Natural gene pool under big pressure

WHETHER to genetically modify (GM) food sources or not is one of the most serious decisions mankind has ever had to take.

It is now in our power to genetically modify plants and creatures. The danger of multinationals controlling our destiny by enforcing patents on new food sources and medicines shrinks to insignificance against the dangers of GM creations polluting the natural gene pool.

Unfortunately, for every instance of what appears to be beneficial gene modification there is a GM accident waiting to happen. The future of the natural food chain and the workings of the land and the oceans cannot afford the catastrophe that would result if even a single GM experiment went wrong.

In the Economist, August 2010, I read Brazil has transformed almost two million square kilometres of “unproductive” savannah, known as cerrado, into crop-growing plains. While ecologists fear for the loss of the vast biodiversity of species, this development holds out hope for feeding the world – set to increase by 3 billion by 2050 – and especially offers hope to Africa.

Clearly, adequate conservation areas of natural cerrado must be set aside but we cannot ignore the fact that as a result of agriscience, the cerrado, previously economically almost worthless, now produces 70% of Brazil’s crops, the value of which have risen by 385% in the 10 years. Without further deforesting the Amazon Basin – 1,000 km away – and with state support of only 5.7% of farm incomes as against 29% in the EU, Brazil is now the world’s largest exporter of beef (pace the IFA), poultry, sugar cane and ethanol.

By old-fashioned crossbreeding methods alone, grass strains imported from Africa now produce three times the African yield. Soya beans, a temperate-climate species, have been hybridised to grow in tropical Brazil which now exports a third of the world’s supply. GM science is recently being applied in order to further increase yield. Brazil is the world’s second largest user of GM after the USA.

Dr Silvio Crestana, one of the architects of Brazil’s agricultural revolution, says if Brazilian agricultural technology is exported to Africa – not a difficult task scientifically – “feeding the world in 2050 will not look like the uphill struggle it appears to be now”. However, as this ‘technology’ would clearly include genetically modified species I believe the risk of their impacting disastrously on Africa, in terms of finance or damage to native species, would have to be carefully assessed.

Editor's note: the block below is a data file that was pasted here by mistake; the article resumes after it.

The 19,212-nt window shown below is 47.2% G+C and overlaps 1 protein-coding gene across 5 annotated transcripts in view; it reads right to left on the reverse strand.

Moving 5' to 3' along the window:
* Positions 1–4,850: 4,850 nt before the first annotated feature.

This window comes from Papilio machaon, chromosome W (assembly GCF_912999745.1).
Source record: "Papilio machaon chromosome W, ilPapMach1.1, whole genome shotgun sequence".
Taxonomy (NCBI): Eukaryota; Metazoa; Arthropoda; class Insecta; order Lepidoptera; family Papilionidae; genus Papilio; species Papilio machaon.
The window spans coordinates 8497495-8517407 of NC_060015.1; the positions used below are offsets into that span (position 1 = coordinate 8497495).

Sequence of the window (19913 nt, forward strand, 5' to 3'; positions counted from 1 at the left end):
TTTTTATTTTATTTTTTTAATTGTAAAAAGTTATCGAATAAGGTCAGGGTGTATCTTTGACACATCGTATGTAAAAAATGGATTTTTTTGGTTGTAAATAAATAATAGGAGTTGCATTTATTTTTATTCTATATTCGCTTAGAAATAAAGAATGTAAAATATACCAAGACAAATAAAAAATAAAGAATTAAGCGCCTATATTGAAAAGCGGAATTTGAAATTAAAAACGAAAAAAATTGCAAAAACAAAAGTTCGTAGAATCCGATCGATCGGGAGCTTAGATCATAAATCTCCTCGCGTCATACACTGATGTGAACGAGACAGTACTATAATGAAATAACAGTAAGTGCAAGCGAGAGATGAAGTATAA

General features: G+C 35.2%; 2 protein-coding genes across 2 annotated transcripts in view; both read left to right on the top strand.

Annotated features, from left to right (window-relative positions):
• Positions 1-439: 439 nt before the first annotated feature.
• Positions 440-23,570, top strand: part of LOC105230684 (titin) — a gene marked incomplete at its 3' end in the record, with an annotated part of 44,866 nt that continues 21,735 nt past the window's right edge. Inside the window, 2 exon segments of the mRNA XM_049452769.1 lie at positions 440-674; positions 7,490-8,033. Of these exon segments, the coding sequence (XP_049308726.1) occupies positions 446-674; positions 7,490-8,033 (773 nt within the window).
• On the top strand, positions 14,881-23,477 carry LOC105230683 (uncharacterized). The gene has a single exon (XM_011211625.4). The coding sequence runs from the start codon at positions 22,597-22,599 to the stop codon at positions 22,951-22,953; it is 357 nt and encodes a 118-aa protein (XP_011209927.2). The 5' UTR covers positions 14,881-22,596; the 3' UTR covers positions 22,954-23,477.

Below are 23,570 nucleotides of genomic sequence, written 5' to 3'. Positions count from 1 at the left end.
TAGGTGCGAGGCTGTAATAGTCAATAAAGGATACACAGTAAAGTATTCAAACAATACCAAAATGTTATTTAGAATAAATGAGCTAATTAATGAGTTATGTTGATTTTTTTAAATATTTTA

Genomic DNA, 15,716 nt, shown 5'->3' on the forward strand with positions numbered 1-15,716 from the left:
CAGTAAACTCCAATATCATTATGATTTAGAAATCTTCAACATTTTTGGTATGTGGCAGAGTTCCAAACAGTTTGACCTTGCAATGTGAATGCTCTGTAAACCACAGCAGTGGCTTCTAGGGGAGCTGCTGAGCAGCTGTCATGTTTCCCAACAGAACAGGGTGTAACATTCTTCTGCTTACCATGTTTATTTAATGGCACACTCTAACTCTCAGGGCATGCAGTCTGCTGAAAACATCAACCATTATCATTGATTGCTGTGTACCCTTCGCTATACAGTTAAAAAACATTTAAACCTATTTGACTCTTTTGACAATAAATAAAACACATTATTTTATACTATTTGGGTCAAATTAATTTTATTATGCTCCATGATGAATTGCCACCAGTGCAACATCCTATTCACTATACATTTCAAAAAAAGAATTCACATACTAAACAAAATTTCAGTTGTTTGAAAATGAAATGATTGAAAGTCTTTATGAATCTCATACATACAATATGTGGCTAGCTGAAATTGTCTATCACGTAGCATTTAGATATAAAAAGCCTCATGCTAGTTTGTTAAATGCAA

GM creations carry huge risks. An example is a newly-developed GM salmon which, its US creators claim, will put fish on the plates of the world’s hungry. They are applying for a Federal Drug Administration licence to market the fish.

Dubbed a “frankenfish” by its detractors, it will grow at twice the rate of farmed salmon. It follows that, per annum, farmers will require twice the tonnage of sand-eels, anchovies and menhaden to feed it. These species are already so over-fished that krill, the very basis of the Antarctic food chain, is now being harvested. A book I recently reviewed in this paper, Four Fish by Paul Greenberg, authoritatively states that “caged salmon can require up to six pounds of wild fish to produce one pound of edible flesh.” I ask: Why turn 6kg of anchovies into 1kg of salmon? Anchovies are delicious. But millions of tons are fed to farmed salmon in Chile for export to the USA.

If one considers that the human race has gone mad, one might worry that we will grow even madder when we eat this salmon, the first genetically modified animal likely to reach the human food chain. Some critics fear it could contain dangerous allergens.

A second serious concern is that the GM fish will, inevitably, escape. The ‘developers’ state that the fish would be sterile; however, a small percentage might be able to breed. They would be bred in confined pools, far from the sea.

My fear is that, as sure as God made little apples, one or more of these fish would sooner or later escape and follow water to the ocean and interbreed with wild stocks. Their progeny would out-eat Atlantic salmon and put an insupportable burden on the oceanic food chain.

Fish farming, as Greenberg states, is a positive way forward, but we must breed vegetarian tilapia and other non-carnivorous species. Brazilian soy would probably suit them – but would we thus end up consuming a GM product too?

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